Transportation

Many of us take public transportation or fly in airplanes on a regular basis, but have you ever wondered how all of these things work? This collection of transportation articles help explain how people get from place to place.

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In the world of flight, it's a fine line between flying high and falling fast. Can you name 10 of the innovations that keep planes and their passengers airborne?

By William Harris

Would you risk the mother of all jet lag if you could cross the U.S. in less time than it takes to pass through airport security? After all, your time is precious, and haven't supersonic and hypersonic technologies been around for decades now?

By Nicholas Gerbis

One of the key pieces of infrastructure that we could really use in the U.S. is a high speed, efficient, and effective train system.

By Derek Markham, Planet Green

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The airline industry is one of the largest contributors to global carbon emissions, but it's possible to fly and do minimal damage to the environment.

By Alexander Davies

In January 2004, the citizens of Milan, Italy, were preparing for a strike that would shut down all public transportation. Since an estimated 28 percent of greater Milan’s 3 million populace relied heavily on public transit, the strike meant gridlock for most of the city.

By Jonathan Atteberry

Steampunk enthusiasts imagine an alternate version of history, where the dress code demands petticoats and suit vests and airships are the most romantic forms of all transportation.

By Alexander Davies

What is the future of supersonic flight? Learn more about the future of supersonic flight in this article.

By Alexander Davies

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Discovery Channel deliberately crash-landed a Boeing 727 passenger jet in a remote and uninhabited Mexican desert as part of a scientific experiment for a new documentary. Plane crashes terrify people -- but what do the statistics show?

Few are unfamiliar with the mixer trucks that transport concrete from the factory to the construction site. How do they keep that stuff from hardening while they move?

By Eric Baxter

In fall 2011, 240 passengers climbed aboard the Boeing 787 Dreamliner to get up close and personal with the long-awaited, much-discussed aircraft. In 2013, the Federal Aviation Administration grounded U.S.-registered Dreamliners. What happened?

By John Perritano & Vicki M. Giuggio

Not your "typical" Honda: This one features fully-adjustable leather seats, power window shades and a private bathroom with a black marble sink -- oh, and don't forget its over-the-wing engines, too.

By Christopher Neiger

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More than 100 years ago the Wright brothers made their historic first flight in Kitty Hawk, N.C. Even after all these years, their creation still boggles the mind: How can something so heavy take to the air?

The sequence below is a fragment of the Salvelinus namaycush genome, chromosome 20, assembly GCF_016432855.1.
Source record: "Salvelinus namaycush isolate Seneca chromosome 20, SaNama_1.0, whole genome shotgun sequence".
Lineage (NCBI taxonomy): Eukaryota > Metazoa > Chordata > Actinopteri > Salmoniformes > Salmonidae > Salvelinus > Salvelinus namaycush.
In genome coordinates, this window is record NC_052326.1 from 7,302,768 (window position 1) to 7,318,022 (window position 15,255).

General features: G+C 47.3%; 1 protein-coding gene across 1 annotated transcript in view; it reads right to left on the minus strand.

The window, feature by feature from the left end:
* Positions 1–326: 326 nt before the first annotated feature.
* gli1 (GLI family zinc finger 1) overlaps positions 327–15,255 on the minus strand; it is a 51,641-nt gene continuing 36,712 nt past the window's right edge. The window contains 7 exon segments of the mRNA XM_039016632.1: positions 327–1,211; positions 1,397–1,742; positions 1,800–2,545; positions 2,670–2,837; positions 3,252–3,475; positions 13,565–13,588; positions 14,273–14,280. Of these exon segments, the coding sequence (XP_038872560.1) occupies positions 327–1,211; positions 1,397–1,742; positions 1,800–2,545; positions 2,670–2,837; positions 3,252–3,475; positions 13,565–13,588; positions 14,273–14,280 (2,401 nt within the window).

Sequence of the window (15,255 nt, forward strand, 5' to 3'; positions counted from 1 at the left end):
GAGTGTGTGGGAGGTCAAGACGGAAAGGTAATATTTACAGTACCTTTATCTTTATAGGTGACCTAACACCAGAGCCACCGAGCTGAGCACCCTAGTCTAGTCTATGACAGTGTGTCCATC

By Marshall Brain, Robert Lamb & Brian Adkins

Antique steam shovels can still be found rusting away at old mining sites or painstakingly restored and on display in museums the world over. How much do you know about these mammoth-sized digging tools?

By Akweli Parker

Forklifts are a necessary tool in most warehouses, shipping depots and manufacturing facilities. In fact, without forklifts, we wouldn't be able to move manufactured goods nearly as efficiently as we do today.

By Christopher Neiger

Believe it or not, the marvel we know as the helicopter began as a Chinese top consisting of a shaft — a stick — adorned with feathers on one end.

By Tom Harris & Talon Homer

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Why would a pilot ever want to eject an airplane's fuel intentionally? And why would it happen during a flight? Although it sounds alarming, a fuel dump is a safe procedure.

By Jane McGrath

It's hard to look up in the sky on a clear day and not see a "cloud" trailing from an airplane. They're called contrails, though some refer to them as "chemtrails" and have odd explanations for their existence.

By Jane McGrath & John Perritano

Private pilots have the luxury of being able to pick up and go, soaring over the gridlocked streets below. But earning this privilege is no simple matter -- it takes hours of work and thousands of dollars in lessons and practice. How is it done?

By Jessika Toothman

Science-fiction movies like "Minority Report" show people taking individual public transportation to get around the city. Would people ever give up their cars for a less-convenient mode of travel?

By Jonathan Strickland

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The loops, rolls and rocketlike maneuvers these stunt pilots perform are astounding. What's the history behind aerobatics and how do they perform those tricks in the sky?

By Patrick J. Kiger

Length, height and wingspan are all popular ways to rank an aircraft, but truly giant planes are often judged by their maximum takeoff weight. Which plane outlifts them all?

By Julia Layton

Oil tankers carry massive amounts of oil, gasoline and other petroleum products between ports. However, crewmembers must guard against explosions, pirates and more.

By Akweli Parker

We humans are mobile. Long before flight, FusionMan or even your average automobile arrived on the scene, trains were transporting us all over civilization. How did we get from horse-drawn carts to high-speed trains?

By Craig Freudenrich, Ph.D.

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Before water cannons, firefighters hauled bucket after bucket of water to squelch flames. So why are law enforcement officials grateful for them?

By Robert Lamb

Flight has been a human dream for centuries. It wasn't until the dawn of the 20th century that man was finally able to leave the ground. This gallery highlights some of the milestones in aviation.

By Rick Mayda